Alone in a Crowd

24th Jun 2018
Photo of Alone in a Crowd by Nisha Bhakat

Solo travelling is something I have always been unsure about. I know I prefer having people to share moments with. I love the jokes and quips that come up, and I love being able to look back at the travel with those people. Still, there's something absolutely gorgeous about being alone in the middle of nowhere. So I have carved myself a way to have the best of both worlds. My first journey to the lesser known (and painfully underrated) parts of Orissa turned out to be just as they advertise it -- scenic, serene, sublime.

Photo of Balasore, Odisha, India by Nisha Bhakat
Day 1

I came with my family, heartlessly dumped them at the hotel, and went for an early morning walk up the hill. After Purulia (read, I have learnt not to underestimate the beauty of Central Indian hills. So I wasn't surprised when a few hundred metres walk brought me to the middle of dense bamboo groves, broad leaved trees shielding the sky, and large boulders casually strewn about. There were grim clouds up there, the shadows were cast long and dark. Bulbuls skitted about by the dozen, unseen sunbirds tweeted from the high canopy. Few stray raindrops pattered down every now and then from passing clouds. Goats nimbly walked about on the rocks, fearless and unperturbed by my presence. Their tinkling bells reminding me of civilization. A jog up the first flight of surprisingly well constructed stairs along the hillside brought me to a swift little waterfall. The second flight got me clicking photos at birds gorging on some yellow berries hanging from the bushes. The third to another waterfall, and last to the temple. I bypassed the boring peach building. Two locals a little way back had told me of a jungle trail. I spent the next five minutes looking for it, internally jumping in excitement as I saw success. The trail took a little hop upwards, sizable rocks and clay cutting through dense vegetation. The four legged friends I'd acquired on the way had already dumped me as ruthlessly as I'd dumped my people at the hotel.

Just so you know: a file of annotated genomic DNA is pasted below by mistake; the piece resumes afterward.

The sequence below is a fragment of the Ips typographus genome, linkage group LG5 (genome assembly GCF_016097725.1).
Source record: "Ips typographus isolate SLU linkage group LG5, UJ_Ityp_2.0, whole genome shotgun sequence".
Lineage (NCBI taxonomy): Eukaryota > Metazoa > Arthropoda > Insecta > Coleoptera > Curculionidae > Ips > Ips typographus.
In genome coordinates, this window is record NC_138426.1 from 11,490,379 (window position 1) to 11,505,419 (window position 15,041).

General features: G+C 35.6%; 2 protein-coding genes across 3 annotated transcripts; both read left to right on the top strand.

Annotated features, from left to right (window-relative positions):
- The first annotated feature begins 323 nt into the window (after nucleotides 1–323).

Photo of Panchalingeshwar Temple, Nilagiri, Odisha, India by Nisha Bhakat

So I didn't spend much time thinking whether venturing out all alone would be a smart decision. I already knew the answer, and I also knew I had to do this.

Onward I went, taking in the sights and smells. The trail bifurcated more than once. I kept strictly to the left, the erratically ringing temple bell growing more and more distant. I don't know how long I was out, so I took out my photo. And voila, no network. Where I'd stopped, the left route was patched out by a flat rock, and the right side took a steep decline. I could see the surrounding hills now, peeking from behind the canopy. Did I mention it'd started raining? I ruefully accepted that going any farther would be setting new heights of stupid decisions, even for me. So I took a selfie and a roundabout, found my way back too easily to call this venture an adventure, and was back to buzzing civilization way sooner than I'd have liked.

Back in hotel, me with all the innocence I could muster "Nah just walked about here and there, to the temple. Yeah lots of people around, no worries."

Photo of Alone in a Crowd by Nisha Bhakat